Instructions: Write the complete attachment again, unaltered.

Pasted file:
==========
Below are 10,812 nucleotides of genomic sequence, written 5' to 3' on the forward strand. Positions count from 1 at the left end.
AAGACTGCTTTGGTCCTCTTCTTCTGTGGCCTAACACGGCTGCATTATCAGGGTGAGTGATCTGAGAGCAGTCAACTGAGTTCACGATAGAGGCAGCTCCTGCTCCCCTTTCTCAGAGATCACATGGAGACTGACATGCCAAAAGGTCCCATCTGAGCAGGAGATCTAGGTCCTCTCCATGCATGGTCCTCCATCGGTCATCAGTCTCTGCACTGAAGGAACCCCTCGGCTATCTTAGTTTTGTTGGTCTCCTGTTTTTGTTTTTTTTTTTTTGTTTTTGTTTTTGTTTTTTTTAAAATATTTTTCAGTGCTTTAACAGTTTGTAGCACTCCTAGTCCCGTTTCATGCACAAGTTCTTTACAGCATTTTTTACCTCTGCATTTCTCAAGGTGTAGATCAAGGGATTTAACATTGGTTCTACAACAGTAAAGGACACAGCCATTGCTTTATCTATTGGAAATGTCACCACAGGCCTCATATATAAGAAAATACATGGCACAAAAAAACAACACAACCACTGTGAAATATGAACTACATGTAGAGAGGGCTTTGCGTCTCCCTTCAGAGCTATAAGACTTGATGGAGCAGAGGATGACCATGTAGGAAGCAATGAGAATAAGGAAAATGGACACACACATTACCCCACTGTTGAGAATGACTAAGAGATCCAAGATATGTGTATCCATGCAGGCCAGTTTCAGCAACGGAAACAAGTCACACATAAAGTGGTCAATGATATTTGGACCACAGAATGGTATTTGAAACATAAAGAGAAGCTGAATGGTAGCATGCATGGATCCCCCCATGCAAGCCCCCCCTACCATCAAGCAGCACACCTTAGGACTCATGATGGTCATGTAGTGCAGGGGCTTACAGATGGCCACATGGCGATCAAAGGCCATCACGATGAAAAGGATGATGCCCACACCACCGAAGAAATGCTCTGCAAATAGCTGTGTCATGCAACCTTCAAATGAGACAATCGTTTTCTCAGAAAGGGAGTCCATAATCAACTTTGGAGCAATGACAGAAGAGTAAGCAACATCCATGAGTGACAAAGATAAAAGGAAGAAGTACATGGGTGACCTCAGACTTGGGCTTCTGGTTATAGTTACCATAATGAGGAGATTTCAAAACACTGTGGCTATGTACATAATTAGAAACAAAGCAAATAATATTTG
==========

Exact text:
Below are 10,812 nucleotides of genomic sequence, written 5' to 3' on the forward strand. Positions count from 1 at the left end.
AAGACTGCTTTGGTCCTCTTCTTCTGTGGCCTAACACGGCTGCATTATCAGGGTGAGTGATCTGAGAGCAGTCAACTGAGTTCACGATAGAGGCAGCTCCTGCTCCCCTTTCTCAGAGATCACATGGAGACTGACATGCCAAAAGGTCCCATCTGAGCAGGAGATCTAGGTCCTCTCCATGCATGGTCCTCCATCGGTCATCAGTCTCTGCACTGAAGGAACCCCTCGGCTATCTTAGTTTTGTTGGTCTCCTGTTTTTGTTTTTTTTTTTTTGTTTTTGTTTTTGTTTTTTTTAAAATATTTTTCAGTGCTTTAACAGTTTGTAGCACTCCTAGTCCCGTTTCATGCACAAGTTCTTTACAGCATTTTTTACCTCTGCATTTCTCAAGGTGTAGATCAAGGGATTTAACATTGGTTCTACAACAGTAAAGGACACAGCCATTGCTTTATCTATTGGAAATGTCACCACAGGCCTCATATATAAGAAAATACATGGCACAAAAAAACAACACAACCACTGTGAAATATGAACTACATGTAGAGAGGGCTTTGCGTCTCCCTTCAGAGCTATAAGACTTGATGGAGCAGAGGATGACCATGTAGGAAGCAATGAGAATAAGGAAAATGGACACACACATTACCCCACTGTTGAGAATGACTAAGAGATCCAAGATATGTGTATCCATGCAGGCCAGTTTCAGCAACGGAAACAAGTCACACATAAAGTGGTCAATGATATTTGGACCACAGAATGGTATTTGAAACATAAAGAGAAGCTGAATGGTAGCATGCATGGATCCCCCCATGCAAGCCCCCCCTACCATCAAGCAGCACACCTTAGGACTCATGATGGTCATGTAGTGCAGGGGCTTACAGATGGCCACATGGCGATCAAAGGCCATCACGATGAAAAGGATGATGCCCACACCACCGAAGAAATGCTCTGCAAATAGCTGTGTCATGCAACCTTCAAATGAGACAATCGTTTTCTCAGAAAGGGAGTCCATAATCAACTTTGGAGCAATGACAGAAGAGTAAGCAACATCCATGAGTGACAAAGATAAAAGGAAGAAGTACATGGGTGACCTCAGACTTGGGCTTCTGGTTATAGTTACCATAATGAGGAGATTTCAAAACACTGTGGCTATGTACATAATTAGAAACAAAGCAAATAATATTTG